Black Activist Mothering: A Historical Intersection of Race, Gender, and Class

Show full item record

Title: Black Activist Mothering: A Historical Intersection of Race, Gender, and Class
Author: Bell McDonald, Katrina
Abstract: The prevalence of poor health among young disadvantaged Black mothers and their children has prompted a revival of maternal activism among Black middle-class urban women. A study of the California-based "Birthing Project," founded in 1988, reveals that such activism is best understood as a modern-day version of Black activist mothering practiced by African-American clubwomen from the time of slavery to the early 1940s. This article demonstrates the legacy of "normative empathy" as a significant motivator for middle-class maternal activism and as a basis for a middle-class critique of Black mothering among the disadvantaged.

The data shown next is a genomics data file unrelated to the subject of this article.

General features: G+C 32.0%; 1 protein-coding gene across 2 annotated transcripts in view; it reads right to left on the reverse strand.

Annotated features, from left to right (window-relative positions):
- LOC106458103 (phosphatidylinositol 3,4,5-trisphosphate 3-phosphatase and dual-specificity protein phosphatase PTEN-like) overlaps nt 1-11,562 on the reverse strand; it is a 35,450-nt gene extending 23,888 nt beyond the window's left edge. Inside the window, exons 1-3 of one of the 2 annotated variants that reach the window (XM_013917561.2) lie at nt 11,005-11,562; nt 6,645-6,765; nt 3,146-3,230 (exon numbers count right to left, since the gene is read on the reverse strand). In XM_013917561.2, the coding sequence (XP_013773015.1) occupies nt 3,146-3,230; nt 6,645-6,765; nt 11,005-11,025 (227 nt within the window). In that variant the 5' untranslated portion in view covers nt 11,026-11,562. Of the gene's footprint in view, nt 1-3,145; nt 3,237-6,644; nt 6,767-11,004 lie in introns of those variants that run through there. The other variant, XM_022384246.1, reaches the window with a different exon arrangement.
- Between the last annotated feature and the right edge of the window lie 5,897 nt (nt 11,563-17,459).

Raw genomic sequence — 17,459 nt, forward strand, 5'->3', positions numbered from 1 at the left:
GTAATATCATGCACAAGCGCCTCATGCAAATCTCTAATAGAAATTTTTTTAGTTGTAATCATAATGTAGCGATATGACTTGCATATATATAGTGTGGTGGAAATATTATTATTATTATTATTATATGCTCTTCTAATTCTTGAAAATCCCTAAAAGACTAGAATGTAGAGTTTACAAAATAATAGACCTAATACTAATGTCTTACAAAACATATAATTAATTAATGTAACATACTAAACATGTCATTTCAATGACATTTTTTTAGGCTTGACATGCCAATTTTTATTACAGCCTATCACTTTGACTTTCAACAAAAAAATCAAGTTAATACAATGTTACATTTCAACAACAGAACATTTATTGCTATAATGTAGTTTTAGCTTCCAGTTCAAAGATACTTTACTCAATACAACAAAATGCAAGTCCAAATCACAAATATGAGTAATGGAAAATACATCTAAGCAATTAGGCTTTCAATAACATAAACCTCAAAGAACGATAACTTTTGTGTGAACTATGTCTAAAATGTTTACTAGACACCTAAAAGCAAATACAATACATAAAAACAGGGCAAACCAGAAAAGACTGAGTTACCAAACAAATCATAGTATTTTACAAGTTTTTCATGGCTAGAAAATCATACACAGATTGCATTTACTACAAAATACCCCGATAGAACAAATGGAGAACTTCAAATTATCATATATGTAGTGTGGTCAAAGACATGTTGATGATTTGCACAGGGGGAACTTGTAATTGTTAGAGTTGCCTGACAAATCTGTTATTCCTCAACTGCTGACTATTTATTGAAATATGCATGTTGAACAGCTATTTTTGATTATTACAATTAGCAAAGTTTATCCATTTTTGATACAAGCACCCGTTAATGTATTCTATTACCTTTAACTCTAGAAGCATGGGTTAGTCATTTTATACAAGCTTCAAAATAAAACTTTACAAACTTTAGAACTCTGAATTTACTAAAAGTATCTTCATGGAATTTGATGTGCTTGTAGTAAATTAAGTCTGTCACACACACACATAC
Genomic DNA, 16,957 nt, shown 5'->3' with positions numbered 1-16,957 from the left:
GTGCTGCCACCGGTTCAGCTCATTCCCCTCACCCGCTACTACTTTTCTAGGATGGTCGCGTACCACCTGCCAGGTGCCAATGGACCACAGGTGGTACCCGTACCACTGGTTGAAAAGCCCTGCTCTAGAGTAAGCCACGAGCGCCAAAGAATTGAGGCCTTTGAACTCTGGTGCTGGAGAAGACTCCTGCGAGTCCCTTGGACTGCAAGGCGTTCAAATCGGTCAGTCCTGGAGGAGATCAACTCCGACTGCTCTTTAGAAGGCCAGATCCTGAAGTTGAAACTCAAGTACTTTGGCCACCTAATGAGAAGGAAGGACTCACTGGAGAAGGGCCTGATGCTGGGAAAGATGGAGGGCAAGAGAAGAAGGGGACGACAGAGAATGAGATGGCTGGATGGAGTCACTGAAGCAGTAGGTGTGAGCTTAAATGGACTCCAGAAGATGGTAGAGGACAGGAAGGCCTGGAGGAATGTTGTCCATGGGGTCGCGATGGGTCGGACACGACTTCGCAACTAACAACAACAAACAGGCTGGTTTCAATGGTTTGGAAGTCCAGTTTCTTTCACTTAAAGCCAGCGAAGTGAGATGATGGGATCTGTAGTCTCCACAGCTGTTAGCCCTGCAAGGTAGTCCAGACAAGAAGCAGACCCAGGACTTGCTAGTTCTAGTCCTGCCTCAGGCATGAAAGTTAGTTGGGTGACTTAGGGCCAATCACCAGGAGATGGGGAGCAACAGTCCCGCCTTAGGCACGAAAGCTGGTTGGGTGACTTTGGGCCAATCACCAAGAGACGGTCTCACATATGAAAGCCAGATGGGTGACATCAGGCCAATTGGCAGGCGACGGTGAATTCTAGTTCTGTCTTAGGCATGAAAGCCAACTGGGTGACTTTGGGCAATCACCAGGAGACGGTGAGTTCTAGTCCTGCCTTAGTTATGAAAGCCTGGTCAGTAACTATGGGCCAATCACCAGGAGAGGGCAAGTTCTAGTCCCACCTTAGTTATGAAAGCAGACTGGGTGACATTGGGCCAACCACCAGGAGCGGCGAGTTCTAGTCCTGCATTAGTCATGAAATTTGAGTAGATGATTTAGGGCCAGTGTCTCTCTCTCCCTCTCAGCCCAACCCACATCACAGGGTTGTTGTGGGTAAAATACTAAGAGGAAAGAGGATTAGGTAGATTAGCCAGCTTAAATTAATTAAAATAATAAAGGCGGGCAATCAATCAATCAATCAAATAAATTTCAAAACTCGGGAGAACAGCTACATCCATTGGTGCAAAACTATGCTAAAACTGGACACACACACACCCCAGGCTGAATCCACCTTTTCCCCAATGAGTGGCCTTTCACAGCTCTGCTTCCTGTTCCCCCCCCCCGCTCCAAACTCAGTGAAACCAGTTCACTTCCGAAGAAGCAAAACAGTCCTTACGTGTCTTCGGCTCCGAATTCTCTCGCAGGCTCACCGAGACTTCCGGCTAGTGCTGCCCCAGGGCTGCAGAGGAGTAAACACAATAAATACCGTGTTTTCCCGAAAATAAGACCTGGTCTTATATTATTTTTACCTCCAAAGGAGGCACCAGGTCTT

URI: http://jhir.library.jhu.edu/handle/1774.2/937
Date: 1997
Subject: BLACKS
MOTHERS' CLUBS
SOCIOECONOMIC FACTORS
Series: Hopkins Population Center Papers on Population
WP97-04

Files in this item

Files Size Format Download
wp97_04.pdf 100.3Kb application/pdf Download

The following license files are associated with this item:

This item appears in the following Collection(s)

Show full item record